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A Hospital Plan May Not Provide the Cover You Most Need


Given the current financial climate, many South Africans settle for a hospital plan, but this may not always meet all their private healthcare needs. The concept of offering financial assistance with hospital bills is far from new. It was first introduced by the insurance industry several years before the formation of the medical aid schemes we are familiar with today, and their solution is still available.

The insurance product referred to is the hospital cash plan and was never designed to pay for an inpatient’s treatment and accommodation costs. In practice, its aim was and remains to provide the policyholder with a daily sum to help meet any secondary expenses arising from hospitalisation. These might include lost income and travel costs for relatives. Today, these low-cost insurance products are frequently used to provide gap cover to supplement modern medical aid products.

When medical aid schemes were finally launched, their primary purpose was to fund most, if not all, of the private healthcare expenses incurred due to illness. Medical aids first offered their members cover on a fully comprehensive basis. However, not long after, the industry recognised a growing need for a more affordable option and launched a cheaper but significantly more limited form of cover we now know as a hospital plan.


Understanding the limitations of a hospital plan

Although these products remain the most affordable form of medical aid, it is vital that members understand what they do and do not cover. The contingencies catered for, and the maximum claim entitlements can vary considerably between different schemes and individual products.

The failure of the rapidly deteriorating, underfunded public health service has only increased the need for more affordable medical aid. Many medical aids now offer a choice of plans ranging from entry-level products to others with higher claim limits and varying levels of day-to-day cover, attempting to meet the needs of as many South Africans as possible. That said, even the most comprehensive of these have their limitations. Whichever you may choose, you should take note of the following:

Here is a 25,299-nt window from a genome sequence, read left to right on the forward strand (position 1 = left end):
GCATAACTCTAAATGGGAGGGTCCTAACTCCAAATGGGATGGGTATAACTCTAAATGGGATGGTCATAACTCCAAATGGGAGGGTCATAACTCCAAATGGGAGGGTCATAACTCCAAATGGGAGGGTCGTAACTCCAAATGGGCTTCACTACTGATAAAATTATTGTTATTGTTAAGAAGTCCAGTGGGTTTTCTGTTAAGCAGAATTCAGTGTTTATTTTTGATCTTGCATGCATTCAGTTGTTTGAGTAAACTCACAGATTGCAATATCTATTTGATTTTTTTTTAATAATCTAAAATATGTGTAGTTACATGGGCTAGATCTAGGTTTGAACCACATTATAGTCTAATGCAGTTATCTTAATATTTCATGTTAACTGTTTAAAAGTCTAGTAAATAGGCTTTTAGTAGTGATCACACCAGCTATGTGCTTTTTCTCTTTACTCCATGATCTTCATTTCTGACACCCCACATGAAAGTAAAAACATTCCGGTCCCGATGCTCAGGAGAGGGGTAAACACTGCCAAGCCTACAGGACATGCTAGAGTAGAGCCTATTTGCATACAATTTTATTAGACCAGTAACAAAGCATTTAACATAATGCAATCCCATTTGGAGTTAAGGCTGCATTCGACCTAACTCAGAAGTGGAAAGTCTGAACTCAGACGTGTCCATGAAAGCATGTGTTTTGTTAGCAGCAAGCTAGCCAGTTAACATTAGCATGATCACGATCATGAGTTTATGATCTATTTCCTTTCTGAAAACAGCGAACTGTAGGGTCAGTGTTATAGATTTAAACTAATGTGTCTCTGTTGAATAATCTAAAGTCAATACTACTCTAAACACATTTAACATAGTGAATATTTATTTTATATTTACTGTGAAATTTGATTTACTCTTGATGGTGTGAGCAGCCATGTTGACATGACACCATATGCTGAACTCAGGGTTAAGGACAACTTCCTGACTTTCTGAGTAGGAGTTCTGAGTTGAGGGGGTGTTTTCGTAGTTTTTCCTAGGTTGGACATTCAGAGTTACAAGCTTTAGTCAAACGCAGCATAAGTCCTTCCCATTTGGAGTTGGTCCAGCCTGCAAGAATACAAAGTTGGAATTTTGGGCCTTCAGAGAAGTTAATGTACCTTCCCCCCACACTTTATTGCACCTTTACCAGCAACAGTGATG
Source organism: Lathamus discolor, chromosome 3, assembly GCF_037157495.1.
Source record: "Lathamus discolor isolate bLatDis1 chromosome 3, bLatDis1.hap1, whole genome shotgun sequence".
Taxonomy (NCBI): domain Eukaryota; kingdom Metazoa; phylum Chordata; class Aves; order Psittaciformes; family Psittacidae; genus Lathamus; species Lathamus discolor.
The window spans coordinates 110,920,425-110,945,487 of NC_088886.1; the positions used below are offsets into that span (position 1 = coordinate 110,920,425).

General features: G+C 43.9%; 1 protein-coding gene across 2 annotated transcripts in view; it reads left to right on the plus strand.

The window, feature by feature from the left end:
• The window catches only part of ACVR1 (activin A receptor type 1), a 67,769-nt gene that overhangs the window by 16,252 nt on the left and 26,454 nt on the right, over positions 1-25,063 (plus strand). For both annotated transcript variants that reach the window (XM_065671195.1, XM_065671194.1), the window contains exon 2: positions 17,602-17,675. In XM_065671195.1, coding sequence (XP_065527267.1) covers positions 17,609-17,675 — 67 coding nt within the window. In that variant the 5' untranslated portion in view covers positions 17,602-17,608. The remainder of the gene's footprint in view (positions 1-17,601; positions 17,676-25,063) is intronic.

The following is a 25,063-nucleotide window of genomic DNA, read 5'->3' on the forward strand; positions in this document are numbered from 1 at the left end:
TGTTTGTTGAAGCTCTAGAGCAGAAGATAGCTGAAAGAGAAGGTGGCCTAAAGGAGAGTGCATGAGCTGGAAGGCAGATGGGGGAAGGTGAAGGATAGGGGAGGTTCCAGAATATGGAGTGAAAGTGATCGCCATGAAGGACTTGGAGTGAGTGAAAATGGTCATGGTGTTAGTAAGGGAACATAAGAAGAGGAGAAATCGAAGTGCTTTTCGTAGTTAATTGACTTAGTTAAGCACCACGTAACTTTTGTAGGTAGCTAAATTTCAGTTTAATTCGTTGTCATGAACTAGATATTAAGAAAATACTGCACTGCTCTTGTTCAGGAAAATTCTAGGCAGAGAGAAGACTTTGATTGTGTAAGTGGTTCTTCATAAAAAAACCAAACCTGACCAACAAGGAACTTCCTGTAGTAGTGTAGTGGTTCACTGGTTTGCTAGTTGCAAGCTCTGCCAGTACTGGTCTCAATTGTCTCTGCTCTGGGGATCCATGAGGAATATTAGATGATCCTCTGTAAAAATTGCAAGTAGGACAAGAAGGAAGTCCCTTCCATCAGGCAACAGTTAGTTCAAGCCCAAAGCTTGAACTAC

• Waiting periods: All schemes impose waiting periods for new members to prevent people from enrolling when they require expensive treatment and cancelling their membership once their claims have been paid. Only if you have been a member of another scheme within three months of your application will this rule be waived. Also, anyone with a pre-existing condition may not submit claims for that condition during the first 12 months of their membership.
  • Day-to-day benefits: In its most basic form, the hospital plan is aimed at young, single and generally healthy individuals whose sole worry is the extremely high cost of surgery or some medical emergency requiring a lengthy hospital stay. Those choosing an entry-level option must pay for GP and specialist visits and medication from their own pockets. A hospital plan is unlikely to be your best option if these are usually quite substantial.
  • Chronic illnesses: All medical aids are obligated under the Medical Schemes Act to provide certain prescribed minimum benefits (PMBs). These include the diagnosis, treatment and care of 26 chronic diseases, such as asthma, diabetes and epilepsy. However, the terms governing waiting periods for new members will still apply.


One cannot guarantee continued good health

It is easy for a normally healthy individual to fall into the trap of believing they are invincible. Many who previously believed this, experienced a rude awakening when the COVID-19 pandemic struck the nation in March 2020. By contrast, even those with the most basic cover qualified for a stay in an intensive care unit, an option that was to save thousands of lives worldwide.

This tragic event should remind everyone that the unexpected can change our lives overnight. For many, medical aid is not merely an option but a necessity. As we age, we can no longer expect a life free of illness, and a hospital plan may no longer adequately cover our more extensive healthcare costs. As a general guideline, it is probably time to consider a more comprehensive medical aid option.

Many South Africans choose KeyHealth, one of the nation’s oldest and most trusted schemes, with a choice of six products, each offering three free additional valuable core benefits. Contact us today and ensure you and your family receive the protection they need.